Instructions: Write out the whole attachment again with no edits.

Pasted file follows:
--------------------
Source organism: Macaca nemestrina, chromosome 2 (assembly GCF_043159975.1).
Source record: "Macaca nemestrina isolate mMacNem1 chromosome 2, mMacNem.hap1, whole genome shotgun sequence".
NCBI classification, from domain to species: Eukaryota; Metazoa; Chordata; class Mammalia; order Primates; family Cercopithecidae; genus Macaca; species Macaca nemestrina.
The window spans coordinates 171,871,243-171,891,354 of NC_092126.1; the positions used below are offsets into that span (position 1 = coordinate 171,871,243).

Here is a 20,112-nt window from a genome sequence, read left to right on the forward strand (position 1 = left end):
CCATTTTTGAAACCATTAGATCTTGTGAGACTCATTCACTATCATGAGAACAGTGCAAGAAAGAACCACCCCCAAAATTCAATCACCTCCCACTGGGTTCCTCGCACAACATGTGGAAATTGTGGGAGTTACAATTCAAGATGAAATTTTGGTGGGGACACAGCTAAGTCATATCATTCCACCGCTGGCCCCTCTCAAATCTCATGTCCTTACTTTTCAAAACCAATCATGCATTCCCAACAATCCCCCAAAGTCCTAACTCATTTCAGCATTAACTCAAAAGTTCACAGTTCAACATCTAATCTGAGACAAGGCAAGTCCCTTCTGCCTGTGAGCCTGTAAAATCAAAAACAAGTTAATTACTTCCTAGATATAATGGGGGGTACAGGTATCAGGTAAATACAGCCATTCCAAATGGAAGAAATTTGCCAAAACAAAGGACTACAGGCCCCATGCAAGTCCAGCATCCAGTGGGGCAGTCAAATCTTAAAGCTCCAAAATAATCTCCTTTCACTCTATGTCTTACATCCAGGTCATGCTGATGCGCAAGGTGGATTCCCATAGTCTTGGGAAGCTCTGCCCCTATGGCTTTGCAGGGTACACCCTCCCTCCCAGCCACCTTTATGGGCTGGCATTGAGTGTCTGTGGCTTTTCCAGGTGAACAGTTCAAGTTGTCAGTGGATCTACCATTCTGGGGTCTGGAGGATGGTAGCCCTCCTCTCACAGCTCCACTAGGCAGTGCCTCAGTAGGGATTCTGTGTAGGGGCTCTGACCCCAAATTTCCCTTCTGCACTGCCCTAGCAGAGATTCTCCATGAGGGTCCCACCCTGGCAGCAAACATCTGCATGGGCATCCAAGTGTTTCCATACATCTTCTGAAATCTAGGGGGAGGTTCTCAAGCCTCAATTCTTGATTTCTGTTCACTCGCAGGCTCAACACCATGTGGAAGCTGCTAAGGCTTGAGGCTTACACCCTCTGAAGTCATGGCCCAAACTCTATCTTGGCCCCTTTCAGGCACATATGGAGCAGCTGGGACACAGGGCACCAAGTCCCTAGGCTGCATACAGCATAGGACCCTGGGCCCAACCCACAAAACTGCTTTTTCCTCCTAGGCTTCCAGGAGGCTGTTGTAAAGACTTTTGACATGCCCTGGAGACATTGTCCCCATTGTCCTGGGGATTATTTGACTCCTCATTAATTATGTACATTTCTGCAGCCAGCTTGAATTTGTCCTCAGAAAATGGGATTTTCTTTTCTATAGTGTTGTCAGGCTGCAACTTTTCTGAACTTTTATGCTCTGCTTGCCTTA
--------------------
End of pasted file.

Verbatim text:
Source organism: Macaca nemestrina, chromosome 2 (assembly GCF_043159975.1).
Source record: "Macaca nemestrina isolate mMacNem1 chromosome 2, mMacNem.hap1, whole genome shotgun sequence".
NCBI classification, from domain to species: Eukaryota; Metazoa; Chordata; class Mammalia; order Primates; family Cercopithecidae; genus Macaca; species Macaca nemestrina.
The window spans coordinates 171,871,243-171,891,354 of NC_092126.1; the positions used below are offsets into that span (position 1 = coordinate 171,871,243).

Here is a 20,112-nt window from a genome sequence, read left to right on the forward strand (position 1 = left end):
CCATTTTTGAAACCATTAGATCTTGTGAGACTCATTCACTATCATGAGAACAGTGCAAGAAAGAACCACCCCCAAAATTCAATCACCTCCCACTGGGTTCCTCGCACAACATGTGGAAATTGTGGGAGTTACAATTCAAGATGAAATTTTGGTGGGGACACAGCTAAGTCATATCATTCCACCGCTGGCCCCTCTCAAATCTCATGTCCTTACTTTTCAAAACCAATCATGCATTCCCAACAATCCCCCAAAGTCCTAACTCATTTCAGCATTAACTCAAAAGTTCACAGTTCAACATCTAATCTGAGACAAGGCAAGTCCCTTCTGCCTGTGAGCCTGTAAAATCAAAAACAAGTTAATTACTTCCTAGATATAATGGGGGGTACAGGTATCAGGTAAATACAGCCATTCCAAATGGAAGAAATTTGCCAAAACAAAGGACTACAGGCCCCATGCAAGTCCAGCATCCAGTGGGGCAGTCAAATCTTAAAGCTCCAAAATAATCTCCTTTCACTCTATGTCTTACATCCAGGTCATGCTGATGCGCAAGGTGGATTCCCATAGTCTTGGGAAGCTCTGCCCCTATGGCTTTGCAGGGTACACCCTCCCTCCCAGCCACCTTTATGGGCTGGCATTGAGTGTCTGTGGCTTTTCCAGGTGAACAGTTCAAGTTGTCAGTGGATCTACCATTCTGGGGTCTGGAGGATGGTAGCCCTCCTCTCACAGCTCCACTAGGCAGTGCCTCAGTAGGGATTCTGTGTAGGGGCTCTGACCCCAAATTTCCCTTCTGCACTGCCCTAGCAGAGATTCTCCATGAGGGTCCCACCCTGGCAGCAAACATCTGCATGGGCATCCAAGTGTTTCCATACATCTTCTGAAATCTAGGGGGAGGTTCTCAAGCCTCAATTCTTGATTTCTGTTCACTCGCAGGCTCAACACCATGTGGAAGCTGCTAAGGCTTGAGGCTTACACCCTCTGAAGTCATGGCCCAAACTCTATCTTGGCCCCTTTCAGGCACATATGGAGCAGCTGGGACACAGGGCACCAAGTCCCTAGGCTGCATACAGCATAGGACCCTGGGCCCAACCCACAAAACTGCTTTTTCCTCCTAGGCTTCCAGGAGGCTGTTGTAAAGACTTTTGACATGCCCTGGAGACATTGTCCCCATTGTCCTGGGGATTATTTGACTCCTCATTAATTATGTACATTTCTGCAGCCAGCTTGAATTTGTCCTCAGAAAATGGGATTTTCTTTTCTATAGTGTTGTCAGGCTGCAACTTTTCTGAACTTTTATGCTCTGCTTGCCTTA